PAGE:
Why the Scientific Method Does Not Apply to Reservoir Engineering

The scientific method isolates a single variable and tests it repeatedly until the pattern of behavior is known, and the western world has built modern civilization by deconstructing and understanding the natural world in such a way. Engineering has followed along and applied the quantitative, if minute, individual insights into simple then progressively more complex systems. Indeed, most fields of engineering conduct the design process by starting with a blank sheet of paper and proceed to construct plans. And, in many cases, the design can be prototyped, tested and refined in a trial and error process resembling that of science.

Reservoir engineering is, however, more like reverse engineering. Nature had the blank piece of paper, and she constructed the reservoir according to her own caprices. Unfortunately for us, she then concealed her work under cubic miles of rock. The first job of the reservoir engineer is not to design but to decipher.

Like a cinematic treasure hunt or Sudoku, we must use partial, isolated data points to interpolate a picture of the whole. When we do think we understand and finally get to plan how we will manipulate the system for maximum recovery (read "development plan"), we can only implement it once.

Drilling wells is frightfully expensive; we can't exactly ask for a do-over. We might be able, at a substantial cost, to sidetrack and redrill a wellbore, but we can never recall a hydraulic fracture treatment and replace it with a better model. We can't reset the reservoir to virgin conditions and try the waterflood a second time.

If we plan to drill a number of shale wells, then it is tempting to think that we can use the drilling program as a laboratory for experimentation. One technical paper from a decade ago argued, in a manner I've seen a number of times since, that X was proved to be better because the two wells using that method performed 20% better than the two "control" wells. If the world of reservoir engineering had as few variables as a laboratory, then the empirical trial-and-error might be more practical. As it is, the natural variation of shale well results swallows whole any 20% improvement when the well count is low. It is normal for the best decile of wells in an area to recover five times what the bottom decile captures, all else being approximately equal. So proving an advantage requires large datasets across which natural variation can be averaged.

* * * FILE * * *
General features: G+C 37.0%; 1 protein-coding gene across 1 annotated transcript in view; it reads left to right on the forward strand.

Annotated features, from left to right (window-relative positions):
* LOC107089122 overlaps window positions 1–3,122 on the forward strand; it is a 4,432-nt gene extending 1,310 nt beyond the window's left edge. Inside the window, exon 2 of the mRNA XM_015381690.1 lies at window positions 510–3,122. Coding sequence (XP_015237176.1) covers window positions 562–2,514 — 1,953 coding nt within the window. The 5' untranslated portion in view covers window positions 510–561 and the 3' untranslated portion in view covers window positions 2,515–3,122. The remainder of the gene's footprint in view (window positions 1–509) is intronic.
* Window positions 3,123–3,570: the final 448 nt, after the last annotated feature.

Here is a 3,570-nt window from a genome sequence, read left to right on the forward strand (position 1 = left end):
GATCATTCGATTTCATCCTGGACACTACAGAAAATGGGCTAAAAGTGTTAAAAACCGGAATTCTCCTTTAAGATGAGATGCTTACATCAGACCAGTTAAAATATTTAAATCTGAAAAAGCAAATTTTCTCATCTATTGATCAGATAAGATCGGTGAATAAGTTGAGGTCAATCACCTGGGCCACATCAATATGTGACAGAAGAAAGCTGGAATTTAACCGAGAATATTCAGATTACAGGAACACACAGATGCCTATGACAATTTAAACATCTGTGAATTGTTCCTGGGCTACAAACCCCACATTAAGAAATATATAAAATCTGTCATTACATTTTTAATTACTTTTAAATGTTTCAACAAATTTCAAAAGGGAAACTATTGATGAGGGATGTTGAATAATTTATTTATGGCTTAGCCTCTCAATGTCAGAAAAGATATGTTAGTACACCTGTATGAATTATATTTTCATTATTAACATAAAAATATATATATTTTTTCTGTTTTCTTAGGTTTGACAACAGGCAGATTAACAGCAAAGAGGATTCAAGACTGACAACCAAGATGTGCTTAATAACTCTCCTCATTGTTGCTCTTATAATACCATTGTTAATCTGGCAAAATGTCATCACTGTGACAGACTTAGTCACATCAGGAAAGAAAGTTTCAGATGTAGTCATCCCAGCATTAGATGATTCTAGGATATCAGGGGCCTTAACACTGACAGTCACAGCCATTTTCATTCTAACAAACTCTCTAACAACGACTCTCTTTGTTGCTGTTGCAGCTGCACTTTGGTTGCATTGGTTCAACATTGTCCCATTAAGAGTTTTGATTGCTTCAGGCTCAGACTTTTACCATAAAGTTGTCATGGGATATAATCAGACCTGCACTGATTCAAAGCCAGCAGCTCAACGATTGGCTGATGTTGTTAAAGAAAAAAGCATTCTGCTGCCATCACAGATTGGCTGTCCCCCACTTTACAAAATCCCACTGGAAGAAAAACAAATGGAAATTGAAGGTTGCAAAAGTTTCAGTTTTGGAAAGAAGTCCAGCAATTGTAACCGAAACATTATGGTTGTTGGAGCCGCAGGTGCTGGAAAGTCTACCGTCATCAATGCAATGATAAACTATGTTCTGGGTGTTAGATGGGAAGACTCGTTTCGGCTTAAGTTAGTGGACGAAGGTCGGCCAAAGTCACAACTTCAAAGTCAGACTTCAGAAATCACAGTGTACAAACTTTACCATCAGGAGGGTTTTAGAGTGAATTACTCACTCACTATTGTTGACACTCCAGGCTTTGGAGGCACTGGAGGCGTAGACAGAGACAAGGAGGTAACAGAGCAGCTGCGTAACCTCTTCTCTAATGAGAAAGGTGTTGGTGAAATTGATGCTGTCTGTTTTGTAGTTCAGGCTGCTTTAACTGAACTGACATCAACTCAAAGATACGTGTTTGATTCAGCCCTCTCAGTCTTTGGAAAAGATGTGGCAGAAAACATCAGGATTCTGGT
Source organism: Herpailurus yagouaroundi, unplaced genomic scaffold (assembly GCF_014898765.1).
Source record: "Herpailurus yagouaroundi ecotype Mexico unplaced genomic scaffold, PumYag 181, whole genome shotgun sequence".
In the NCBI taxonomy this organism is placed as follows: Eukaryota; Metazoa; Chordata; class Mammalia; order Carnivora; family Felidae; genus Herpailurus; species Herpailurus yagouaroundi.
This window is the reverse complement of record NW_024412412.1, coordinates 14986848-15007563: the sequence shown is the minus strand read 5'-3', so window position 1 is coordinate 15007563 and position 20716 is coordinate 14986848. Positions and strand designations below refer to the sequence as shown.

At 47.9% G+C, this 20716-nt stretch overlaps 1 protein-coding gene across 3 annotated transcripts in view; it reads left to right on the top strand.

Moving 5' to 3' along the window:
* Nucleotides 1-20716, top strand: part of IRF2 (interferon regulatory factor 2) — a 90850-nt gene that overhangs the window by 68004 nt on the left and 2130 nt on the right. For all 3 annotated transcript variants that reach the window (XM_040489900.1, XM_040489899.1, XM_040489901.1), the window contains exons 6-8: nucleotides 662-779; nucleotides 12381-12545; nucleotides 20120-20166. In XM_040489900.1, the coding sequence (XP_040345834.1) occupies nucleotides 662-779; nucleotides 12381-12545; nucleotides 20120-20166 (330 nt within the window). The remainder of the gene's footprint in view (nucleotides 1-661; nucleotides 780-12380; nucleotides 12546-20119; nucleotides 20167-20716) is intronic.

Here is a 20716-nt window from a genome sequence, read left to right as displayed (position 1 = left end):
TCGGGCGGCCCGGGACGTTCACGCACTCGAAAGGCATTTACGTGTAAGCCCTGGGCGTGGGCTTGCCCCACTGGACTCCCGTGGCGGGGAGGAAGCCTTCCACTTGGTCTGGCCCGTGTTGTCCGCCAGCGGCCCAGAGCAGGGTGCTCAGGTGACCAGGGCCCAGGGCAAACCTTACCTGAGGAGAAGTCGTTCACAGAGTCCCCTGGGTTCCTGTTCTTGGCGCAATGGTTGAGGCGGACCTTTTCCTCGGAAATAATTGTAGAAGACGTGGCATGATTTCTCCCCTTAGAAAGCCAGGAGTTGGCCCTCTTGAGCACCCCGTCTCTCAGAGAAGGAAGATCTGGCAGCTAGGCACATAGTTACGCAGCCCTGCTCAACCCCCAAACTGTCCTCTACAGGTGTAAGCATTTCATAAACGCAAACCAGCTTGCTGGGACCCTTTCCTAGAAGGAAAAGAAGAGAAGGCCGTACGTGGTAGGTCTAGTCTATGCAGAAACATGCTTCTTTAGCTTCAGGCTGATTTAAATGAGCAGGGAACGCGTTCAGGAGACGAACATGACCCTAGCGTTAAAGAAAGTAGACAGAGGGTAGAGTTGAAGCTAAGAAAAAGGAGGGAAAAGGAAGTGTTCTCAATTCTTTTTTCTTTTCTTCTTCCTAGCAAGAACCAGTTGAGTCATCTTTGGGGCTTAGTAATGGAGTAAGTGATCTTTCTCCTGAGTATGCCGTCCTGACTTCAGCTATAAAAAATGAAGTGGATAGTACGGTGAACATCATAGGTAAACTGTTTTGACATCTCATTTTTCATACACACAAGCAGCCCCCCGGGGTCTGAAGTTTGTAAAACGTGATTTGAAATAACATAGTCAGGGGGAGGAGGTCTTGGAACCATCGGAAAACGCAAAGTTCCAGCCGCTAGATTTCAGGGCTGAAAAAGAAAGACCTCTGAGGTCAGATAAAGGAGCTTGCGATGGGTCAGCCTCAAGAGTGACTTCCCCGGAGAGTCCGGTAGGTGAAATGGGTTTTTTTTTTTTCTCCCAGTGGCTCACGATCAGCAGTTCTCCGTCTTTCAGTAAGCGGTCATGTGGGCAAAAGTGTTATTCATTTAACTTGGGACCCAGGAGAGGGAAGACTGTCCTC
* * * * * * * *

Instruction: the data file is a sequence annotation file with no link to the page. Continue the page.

Some excellent work has been done in this way, in the rear-view mirror with really large data set. It is just that the dataset costs billions of dollars and requires years to create. By the time the "laboratory" experiments are complete, the lessons are most useful for the next play since the subject play is substantially developed.

Before an office tower is built (and it obviously can only be built once and thus shares a similar constraint), extensive analysis and modeling precedes construction. By contrast to a $100 million office building, our industry may spend $100 million drilling 10 or 15 shale wells designed by close-logy or guesswork. Worse, the company may short-sheet data gathering and outright refuse the engineer who wants to spend $50,000 on modeling. I shudder at the thought of riding an elevator in an office building constructed with as little engineering as in a typical shale development.

Some money can be made by taking action, for sure, in the development phase. The most money in this phase can be made by taking optimized action. (And I use that term loosely in the context of the uncertainty common to our problems.) The beauty of modeling, whether of frac design or of reservoir production or of exploration strategy, is that it allows actions to be taken, tested and retried multiple times in the virtual world before the single-shot action is taken in the real world.

The raw material of analysis is data and time, and those may feel like costly luxuries or even risky detours. But by comparison to the magnitude of the capital being deployed and to the risks of losing out by poor design. . .

Please argue with me in the comments below. Or else follow my musings.